The impressions left on the paper are what is most worthy of our attention. Smith's photographic notations of life as she travels through it reveal an individual who responds with wonder to the world's activity. The comfortable distance between Smith and what is before her suggests a restrained, gentle and almost spiritual relationship to the world. There is no urgency or aggression in her view. It is as if she does not want to inject herself into the world and dispel its magic or disrupt its machinations. We see a weary Duke Ellington floating across a television monitor, an African-American sailor and a street in an unidentified country where the façade of a building is plastered with posters bearing the faces of Anwar Sadat and Saddam Hussein. We see lyrical family pictures of her husband and child, an enchanting Eiffel Tower, a simple view of a cloud-filled sky, a lily pond, and people gently rocking on a swing one summer afternoon. On one level, these impressions describe a dream world, a kind of somnambulist's journey through life. We imagine the photographer in a state of reverie during which only the strongest experiences make a lasting impression. For the viewer, they are experiences in which we can luxuriate and come to know without the pressure of polemics or programmatic political stances.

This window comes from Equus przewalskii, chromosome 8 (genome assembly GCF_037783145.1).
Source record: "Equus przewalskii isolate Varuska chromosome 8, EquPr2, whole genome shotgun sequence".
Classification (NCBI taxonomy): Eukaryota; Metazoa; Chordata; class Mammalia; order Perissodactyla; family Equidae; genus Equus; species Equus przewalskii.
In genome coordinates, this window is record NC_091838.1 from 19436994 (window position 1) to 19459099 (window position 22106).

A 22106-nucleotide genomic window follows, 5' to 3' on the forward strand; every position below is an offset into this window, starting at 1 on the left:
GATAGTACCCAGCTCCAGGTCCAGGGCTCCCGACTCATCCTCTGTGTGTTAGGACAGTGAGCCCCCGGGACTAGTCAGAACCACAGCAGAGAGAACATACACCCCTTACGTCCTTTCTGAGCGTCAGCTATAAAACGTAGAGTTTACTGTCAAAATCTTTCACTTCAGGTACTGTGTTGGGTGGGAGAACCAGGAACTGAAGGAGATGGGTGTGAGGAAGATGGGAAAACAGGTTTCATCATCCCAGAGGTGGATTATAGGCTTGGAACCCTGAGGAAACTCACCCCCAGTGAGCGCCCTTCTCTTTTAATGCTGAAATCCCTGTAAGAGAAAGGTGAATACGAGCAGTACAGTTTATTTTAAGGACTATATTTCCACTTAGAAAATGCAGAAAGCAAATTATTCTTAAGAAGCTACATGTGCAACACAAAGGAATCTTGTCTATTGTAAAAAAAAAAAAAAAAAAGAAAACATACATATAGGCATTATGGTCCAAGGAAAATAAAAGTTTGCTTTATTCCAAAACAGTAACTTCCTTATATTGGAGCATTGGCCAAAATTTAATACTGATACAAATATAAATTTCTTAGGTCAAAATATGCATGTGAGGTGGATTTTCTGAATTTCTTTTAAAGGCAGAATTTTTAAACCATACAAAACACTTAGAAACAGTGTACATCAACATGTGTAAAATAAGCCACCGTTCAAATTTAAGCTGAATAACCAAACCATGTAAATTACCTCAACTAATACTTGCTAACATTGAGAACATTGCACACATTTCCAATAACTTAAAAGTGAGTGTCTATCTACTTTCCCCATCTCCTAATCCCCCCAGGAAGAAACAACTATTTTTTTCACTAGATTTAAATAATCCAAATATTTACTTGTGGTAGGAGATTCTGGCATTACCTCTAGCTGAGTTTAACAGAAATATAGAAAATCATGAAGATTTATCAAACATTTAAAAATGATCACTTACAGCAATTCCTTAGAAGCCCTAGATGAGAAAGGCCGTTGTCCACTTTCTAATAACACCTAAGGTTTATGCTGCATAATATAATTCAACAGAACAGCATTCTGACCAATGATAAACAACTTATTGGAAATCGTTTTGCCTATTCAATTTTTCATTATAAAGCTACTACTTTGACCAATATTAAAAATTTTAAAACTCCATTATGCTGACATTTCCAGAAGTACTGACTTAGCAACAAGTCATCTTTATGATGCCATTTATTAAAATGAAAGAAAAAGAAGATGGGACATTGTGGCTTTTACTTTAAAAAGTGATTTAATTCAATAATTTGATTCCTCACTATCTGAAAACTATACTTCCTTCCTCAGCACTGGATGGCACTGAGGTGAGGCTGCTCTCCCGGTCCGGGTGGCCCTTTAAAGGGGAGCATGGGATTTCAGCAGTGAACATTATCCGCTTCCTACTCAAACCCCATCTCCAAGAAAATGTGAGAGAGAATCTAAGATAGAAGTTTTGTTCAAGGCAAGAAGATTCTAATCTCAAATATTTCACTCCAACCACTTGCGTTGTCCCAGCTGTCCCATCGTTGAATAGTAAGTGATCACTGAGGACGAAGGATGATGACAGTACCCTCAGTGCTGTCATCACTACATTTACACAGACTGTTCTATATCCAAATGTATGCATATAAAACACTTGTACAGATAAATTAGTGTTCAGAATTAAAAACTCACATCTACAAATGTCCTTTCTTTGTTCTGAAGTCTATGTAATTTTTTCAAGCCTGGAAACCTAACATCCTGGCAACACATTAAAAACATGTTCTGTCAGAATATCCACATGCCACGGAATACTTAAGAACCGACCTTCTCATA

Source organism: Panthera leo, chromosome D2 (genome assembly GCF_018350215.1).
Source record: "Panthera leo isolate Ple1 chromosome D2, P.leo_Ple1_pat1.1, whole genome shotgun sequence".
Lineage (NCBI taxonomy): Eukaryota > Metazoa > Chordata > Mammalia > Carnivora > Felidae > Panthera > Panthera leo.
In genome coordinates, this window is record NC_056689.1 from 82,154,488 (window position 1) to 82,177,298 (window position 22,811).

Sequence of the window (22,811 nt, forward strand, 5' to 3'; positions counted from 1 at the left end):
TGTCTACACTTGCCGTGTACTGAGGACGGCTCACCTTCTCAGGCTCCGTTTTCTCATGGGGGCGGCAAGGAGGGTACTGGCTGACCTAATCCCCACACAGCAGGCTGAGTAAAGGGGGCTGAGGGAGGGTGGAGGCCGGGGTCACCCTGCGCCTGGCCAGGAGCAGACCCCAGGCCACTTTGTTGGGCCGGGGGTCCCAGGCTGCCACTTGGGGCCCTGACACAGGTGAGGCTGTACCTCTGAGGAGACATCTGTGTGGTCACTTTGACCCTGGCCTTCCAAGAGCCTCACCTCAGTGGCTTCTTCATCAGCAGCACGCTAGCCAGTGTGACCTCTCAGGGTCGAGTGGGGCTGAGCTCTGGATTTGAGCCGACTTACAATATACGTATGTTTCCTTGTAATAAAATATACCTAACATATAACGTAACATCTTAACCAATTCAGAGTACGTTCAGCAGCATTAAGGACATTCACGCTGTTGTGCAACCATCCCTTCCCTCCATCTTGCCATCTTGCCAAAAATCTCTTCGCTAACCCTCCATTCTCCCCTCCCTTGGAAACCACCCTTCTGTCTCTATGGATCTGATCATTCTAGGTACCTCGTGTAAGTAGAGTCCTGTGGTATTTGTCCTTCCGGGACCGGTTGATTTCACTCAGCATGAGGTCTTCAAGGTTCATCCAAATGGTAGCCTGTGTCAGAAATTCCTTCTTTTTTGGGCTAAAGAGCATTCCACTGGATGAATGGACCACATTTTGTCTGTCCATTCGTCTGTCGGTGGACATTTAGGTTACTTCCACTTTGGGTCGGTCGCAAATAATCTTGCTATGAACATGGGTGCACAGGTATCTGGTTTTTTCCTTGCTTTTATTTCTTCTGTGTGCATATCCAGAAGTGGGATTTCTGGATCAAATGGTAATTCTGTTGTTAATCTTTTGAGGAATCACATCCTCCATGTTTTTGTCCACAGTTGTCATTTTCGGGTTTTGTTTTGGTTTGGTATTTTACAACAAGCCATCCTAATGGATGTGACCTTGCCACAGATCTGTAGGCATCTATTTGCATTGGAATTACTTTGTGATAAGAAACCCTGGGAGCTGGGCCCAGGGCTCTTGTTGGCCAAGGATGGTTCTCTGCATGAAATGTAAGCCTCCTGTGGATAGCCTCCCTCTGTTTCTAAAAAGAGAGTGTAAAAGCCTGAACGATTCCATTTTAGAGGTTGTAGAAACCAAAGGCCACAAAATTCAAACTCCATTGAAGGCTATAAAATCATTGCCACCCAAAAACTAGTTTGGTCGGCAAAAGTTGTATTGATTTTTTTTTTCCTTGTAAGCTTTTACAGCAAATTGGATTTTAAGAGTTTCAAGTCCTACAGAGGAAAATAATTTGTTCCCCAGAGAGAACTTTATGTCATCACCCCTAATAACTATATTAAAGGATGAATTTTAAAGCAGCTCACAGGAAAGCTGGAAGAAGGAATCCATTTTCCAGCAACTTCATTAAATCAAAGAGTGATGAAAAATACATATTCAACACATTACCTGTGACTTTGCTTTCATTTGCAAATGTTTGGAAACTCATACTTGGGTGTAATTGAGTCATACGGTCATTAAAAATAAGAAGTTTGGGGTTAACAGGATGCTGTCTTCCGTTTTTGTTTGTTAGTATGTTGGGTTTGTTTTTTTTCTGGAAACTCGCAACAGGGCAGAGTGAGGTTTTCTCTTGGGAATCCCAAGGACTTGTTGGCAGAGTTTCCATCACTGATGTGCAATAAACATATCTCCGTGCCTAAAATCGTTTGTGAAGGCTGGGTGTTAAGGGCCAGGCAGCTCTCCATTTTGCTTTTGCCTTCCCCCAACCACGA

In an age when art is self-conscious and mercilessly analytical of itself and rarely gives us access to the artist's life experience, the work of Ming Smith is welcome. Through her book of photographs, we experience an intimacy with Smith's emotional and intensely felt life. Her generosity in making it available to us is precious, for through her travels in the world, we can begin to measure our own journey and to access our own place here.
Susan Kismaric, Curator
Department of Photography, The Museum of Modern Art
A Ming Breakfast: Grits and Scrambled Moments, 1991